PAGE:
Partial Oculomotor Nerve Palsy due to Different Fascicular Involvements in Recurrent Midbrain Infarctions
Jeong Ho Park, Won Hee Chung, Tae Kyeong Lee, Ki Bum Sung
J Korean Bal Soc. 2006;5(2):292-295.
  • 1,667 View
  • 13 Download
AbstractAbstract PDF
We experienced a patient with partial oculomotor palsy who had initially manifested pupillary mydriasis and inferior rectus palsy which were attributed to an ipsilateral fascicular lesion in midbrain. She developed ipsilateral ptosis and monocular elevation palsy due to a new lesion on MRI one month later. This case could be the first neuroimaging evidence which support the hypothesis that fascicles of the oculomotor nerve for inferior oblique, superior rectus, and levator palphebrae muscle fibers are located more laterally and caudally than fascicles for pupil and inferior rectus muscle within midbrain tegmentum. Key Words : Oculomotor nerve, Infarction, Midbrain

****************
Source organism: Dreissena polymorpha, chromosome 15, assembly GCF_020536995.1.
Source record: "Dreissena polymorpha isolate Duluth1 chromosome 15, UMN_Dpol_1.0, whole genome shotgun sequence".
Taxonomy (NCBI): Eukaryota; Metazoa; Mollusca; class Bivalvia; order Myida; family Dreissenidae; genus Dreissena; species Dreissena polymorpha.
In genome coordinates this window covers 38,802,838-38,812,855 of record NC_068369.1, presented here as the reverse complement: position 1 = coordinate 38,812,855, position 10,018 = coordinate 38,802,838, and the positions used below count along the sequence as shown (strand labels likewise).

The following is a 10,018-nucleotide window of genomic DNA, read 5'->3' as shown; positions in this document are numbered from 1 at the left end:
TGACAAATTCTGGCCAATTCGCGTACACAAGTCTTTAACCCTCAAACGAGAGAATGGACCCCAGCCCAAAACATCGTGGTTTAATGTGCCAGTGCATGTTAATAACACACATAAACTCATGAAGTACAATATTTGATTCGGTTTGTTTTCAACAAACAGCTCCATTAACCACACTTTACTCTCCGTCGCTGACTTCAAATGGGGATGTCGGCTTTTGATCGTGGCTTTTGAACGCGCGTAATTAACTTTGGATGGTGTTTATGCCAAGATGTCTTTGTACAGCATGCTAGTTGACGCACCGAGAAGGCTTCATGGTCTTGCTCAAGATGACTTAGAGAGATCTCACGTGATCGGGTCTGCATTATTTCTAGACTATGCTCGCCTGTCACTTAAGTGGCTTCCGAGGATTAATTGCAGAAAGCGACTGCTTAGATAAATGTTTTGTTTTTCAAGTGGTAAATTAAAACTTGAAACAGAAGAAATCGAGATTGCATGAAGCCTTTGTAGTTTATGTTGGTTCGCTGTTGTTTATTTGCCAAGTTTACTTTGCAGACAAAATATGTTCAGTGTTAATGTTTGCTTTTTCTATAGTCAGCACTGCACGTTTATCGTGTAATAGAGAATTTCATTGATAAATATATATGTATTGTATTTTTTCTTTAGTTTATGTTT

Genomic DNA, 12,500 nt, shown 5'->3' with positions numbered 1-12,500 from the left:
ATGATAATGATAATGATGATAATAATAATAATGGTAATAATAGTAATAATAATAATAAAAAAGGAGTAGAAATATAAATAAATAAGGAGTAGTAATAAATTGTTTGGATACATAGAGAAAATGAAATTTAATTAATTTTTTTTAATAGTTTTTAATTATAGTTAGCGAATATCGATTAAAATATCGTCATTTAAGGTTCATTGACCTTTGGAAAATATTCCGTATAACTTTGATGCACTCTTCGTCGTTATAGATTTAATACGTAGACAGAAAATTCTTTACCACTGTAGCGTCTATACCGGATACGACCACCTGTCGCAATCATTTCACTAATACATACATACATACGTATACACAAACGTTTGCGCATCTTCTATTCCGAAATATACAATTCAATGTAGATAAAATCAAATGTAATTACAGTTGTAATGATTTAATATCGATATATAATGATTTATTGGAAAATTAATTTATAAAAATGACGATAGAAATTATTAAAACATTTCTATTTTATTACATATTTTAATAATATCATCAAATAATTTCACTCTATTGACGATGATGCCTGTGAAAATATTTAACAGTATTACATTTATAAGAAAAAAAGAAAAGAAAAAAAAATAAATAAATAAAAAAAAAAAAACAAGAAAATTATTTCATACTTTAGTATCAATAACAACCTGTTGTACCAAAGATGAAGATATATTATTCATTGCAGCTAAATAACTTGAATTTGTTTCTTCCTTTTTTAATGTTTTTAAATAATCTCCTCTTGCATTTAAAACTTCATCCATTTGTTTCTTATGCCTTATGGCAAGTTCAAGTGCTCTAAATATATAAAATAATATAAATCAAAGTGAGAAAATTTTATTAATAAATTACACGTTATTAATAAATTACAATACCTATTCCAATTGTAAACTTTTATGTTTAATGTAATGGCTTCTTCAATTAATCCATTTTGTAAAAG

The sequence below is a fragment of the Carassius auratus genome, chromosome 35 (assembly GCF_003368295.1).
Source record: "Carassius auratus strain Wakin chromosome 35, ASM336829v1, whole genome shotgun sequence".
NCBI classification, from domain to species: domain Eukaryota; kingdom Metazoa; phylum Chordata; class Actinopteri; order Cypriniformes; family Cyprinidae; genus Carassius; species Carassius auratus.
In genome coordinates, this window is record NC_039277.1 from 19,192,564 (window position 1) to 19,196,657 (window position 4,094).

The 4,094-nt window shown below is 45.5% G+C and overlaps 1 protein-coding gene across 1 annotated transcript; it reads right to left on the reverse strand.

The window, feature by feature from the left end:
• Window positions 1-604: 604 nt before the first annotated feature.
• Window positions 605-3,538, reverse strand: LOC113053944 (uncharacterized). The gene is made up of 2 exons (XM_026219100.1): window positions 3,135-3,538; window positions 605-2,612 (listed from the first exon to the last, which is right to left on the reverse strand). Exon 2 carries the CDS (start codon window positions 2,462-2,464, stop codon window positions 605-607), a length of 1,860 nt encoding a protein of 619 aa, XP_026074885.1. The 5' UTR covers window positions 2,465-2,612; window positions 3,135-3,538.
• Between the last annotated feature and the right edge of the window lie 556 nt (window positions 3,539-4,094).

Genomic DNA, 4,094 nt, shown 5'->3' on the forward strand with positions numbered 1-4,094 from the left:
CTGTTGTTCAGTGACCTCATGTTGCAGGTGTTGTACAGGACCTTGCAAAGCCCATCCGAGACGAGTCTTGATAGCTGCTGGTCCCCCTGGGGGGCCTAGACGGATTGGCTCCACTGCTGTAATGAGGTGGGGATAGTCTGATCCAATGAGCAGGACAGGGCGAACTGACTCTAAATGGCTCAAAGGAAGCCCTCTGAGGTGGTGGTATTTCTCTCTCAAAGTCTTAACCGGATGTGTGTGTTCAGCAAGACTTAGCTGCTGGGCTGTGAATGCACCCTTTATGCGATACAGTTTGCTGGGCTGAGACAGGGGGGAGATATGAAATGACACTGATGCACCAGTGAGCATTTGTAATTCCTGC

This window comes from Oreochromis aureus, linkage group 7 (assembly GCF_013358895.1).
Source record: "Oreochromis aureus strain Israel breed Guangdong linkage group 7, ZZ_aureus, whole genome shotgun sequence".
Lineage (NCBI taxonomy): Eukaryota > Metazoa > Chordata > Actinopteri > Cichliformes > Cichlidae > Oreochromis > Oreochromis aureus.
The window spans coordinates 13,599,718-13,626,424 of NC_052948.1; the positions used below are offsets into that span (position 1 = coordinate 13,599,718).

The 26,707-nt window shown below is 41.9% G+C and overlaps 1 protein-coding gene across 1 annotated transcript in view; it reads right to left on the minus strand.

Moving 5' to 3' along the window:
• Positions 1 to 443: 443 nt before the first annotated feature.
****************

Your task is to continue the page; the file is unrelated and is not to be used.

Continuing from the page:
Specific MRI and MRA findings of Dural Carotid Cavernous Sinus Fistula -A Case Report-
Won Hee Chung, Jong Se Lee, Tae Kyeong Lee, Ki Bum Sung
J Korean Bal Soc. 2006;5(2):296-298.
  • 2,149 View
  • 38 Download
AbstractAbstract PDF
Dural carotid-cavernous sinus fistula (d-CCF) is a rare cause of ophthalmoplegia, and it may be overlooked when the prominent external orbito-ocular sign is lacking. Conventional angiography is the gold standard in the diagnosis of d-CCF. Recently, the specific MR findings of d-CCF have increasingly been reported. We report a patient with spontaneous d-CCF presenting with an isolated fourth-nerve palsy in whom magnetic resonance imaging (MRI) and magnetic resonance angiography (MRA) demonstrated d-CCF. Key Words : Carotid cavernous sinus fistula, Ophthalmoplegia, Angiography, Magnetic resonance imaging, Magnetic resonance angiography

Res Vestib Sci : Research in Vestibular Science